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Health IT Post Covid-19 – Lessons Learned

This is a timely topic as the Covid-19 pandemic enters a phase that I will categorize as the “Beginning of the End”. There are three EUA vaccines authorized for use in the US and a small handful more in other countries. Some countries have reached very impressive immunization rates that are representative of the beginning of achieving “herd immunity”. I would suggest this demonstrates that we are past the end of the beginning regarding the spread and horrific societal impacts of this widespread disease.

The CDC, ONC, HHS and the medical community are learning and sharing much as we get more and more data about the real-world efficacy of these amazing vaccines. When the race for a vaccine began, there were three approaches being pursued. Two were conventional and the third was based on messenger RNA (mRNA) which had never been approved by a national regulatory agency for use in humans. There is much to this fascinating story. Suffice it to say that unprecedented, new science has prevailed and its effect on future therapeutics will be real, significant, and long-lasting.

Perched at the Beginning of the End, it is time to carefully consider what we have learned from this pandemic experience and what we should do differently in the future. This is a deep and wide chasm, so I will focus on health IT (HIT) for this blog, since infrastructure, interoperability, informatics and systems integration supporting the process of reliably converting data into information, knowledge and ultimately wisdom and insight is my bailiwick.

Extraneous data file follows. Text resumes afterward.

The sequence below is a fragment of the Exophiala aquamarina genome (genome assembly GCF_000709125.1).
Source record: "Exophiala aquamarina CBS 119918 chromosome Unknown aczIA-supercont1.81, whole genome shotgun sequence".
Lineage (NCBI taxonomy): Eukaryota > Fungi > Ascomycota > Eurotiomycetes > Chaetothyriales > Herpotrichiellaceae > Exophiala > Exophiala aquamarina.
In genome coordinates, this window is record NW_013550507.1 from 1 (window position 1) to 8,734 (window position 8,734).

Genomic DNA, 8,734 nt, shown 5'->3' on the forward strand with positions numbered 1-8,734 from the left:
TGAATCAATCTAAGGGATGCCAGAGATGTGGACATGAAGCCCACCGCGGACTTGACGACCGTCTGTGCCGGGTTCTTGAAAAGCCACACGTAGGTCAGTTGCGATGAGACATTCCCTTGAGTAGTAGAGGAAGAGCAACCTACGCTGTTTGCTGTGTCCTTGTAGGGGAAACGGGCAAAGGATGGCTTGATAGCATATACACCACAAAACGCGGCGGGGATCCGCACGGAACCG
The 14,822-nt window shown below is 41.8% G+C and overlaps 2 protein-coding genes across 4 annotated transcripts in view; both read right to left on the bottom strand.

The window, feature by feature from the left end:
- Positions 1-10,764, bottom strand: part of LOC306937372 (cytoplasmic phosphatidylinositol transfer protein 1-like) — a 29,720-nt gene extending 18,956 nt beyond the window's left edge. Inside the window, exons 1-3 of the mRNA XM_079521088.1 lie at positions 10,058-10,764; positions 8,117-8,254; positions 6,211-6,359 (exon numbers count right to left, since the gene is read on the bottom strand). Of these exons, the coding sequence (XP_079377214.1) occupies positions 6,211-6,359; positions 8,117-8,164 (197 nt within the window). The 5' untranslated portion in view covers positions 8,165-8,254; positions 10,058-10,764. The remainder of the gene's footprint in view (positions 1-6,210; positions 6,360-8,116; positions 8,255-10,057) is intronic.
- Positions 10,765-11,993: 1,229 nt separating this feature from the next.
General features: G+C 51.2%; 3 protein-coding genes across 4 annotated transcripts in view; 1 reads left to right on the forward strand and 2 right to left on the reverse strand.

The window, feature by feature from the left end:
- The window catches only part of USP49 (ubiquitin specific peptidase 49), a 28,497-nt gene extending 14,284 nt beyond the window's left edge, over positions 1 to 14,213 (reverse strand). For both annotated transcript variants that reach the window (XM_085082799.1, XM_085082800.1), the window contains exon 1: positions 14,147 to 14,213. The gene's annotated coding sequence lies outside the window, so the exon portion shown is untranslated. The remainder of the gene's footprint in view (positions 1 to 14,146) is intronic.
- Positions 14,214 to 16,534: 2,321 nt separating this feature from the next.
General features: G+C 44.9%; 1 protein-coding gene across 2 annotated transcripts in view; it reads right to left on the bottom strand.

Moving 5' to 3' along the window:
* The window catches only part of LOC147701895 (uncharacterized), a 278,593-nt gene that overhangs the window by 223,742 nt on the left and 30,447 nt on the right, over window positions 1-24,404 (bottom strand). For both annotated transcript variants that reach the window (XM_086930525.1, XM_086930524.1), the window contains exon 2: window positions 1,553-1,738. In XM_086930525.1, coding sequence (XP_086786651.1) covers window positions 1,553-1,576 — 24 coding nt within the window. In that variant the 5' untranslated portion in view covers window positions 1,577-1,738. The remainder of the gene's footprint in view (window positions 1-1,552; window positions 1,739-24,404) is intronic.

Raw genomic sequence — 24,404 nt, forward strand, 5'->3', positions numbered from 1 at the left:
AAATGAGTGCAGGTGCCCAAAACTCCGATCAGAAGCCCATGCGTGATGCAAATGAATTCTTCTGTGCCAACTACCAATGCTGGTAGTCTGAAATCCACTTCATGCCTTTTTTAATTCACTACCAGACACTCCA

Let’s look at what we have learned from Covid, or what the pandemic has taught us. Floating to the top, is that we can be agile and, going forward, we must be. Our workplace went from 80/20 onsite / Work from Home (WFH) to 20/80 in a matter of days and weeks. There is work yet to be done, but we clearly discovered that WFH does not encourage slackage or slackers. Rather, we have learned that it can be effective, efficient, and even preferred in some circumstances. WFH will continue as a core requirement and secure capability provided by HIT well into the future.

Rather than one or the other, HIT will employ a hybrid model that differs throughout the enterprise depending on numerous factors. Key is to be able to deploy and support wherever the enterprise goes. It is not a matter of supporting Work from Home everywhere, but WFH anywhere. The need for such flexibility and agility is a difficult and important lessoned learned from the past year.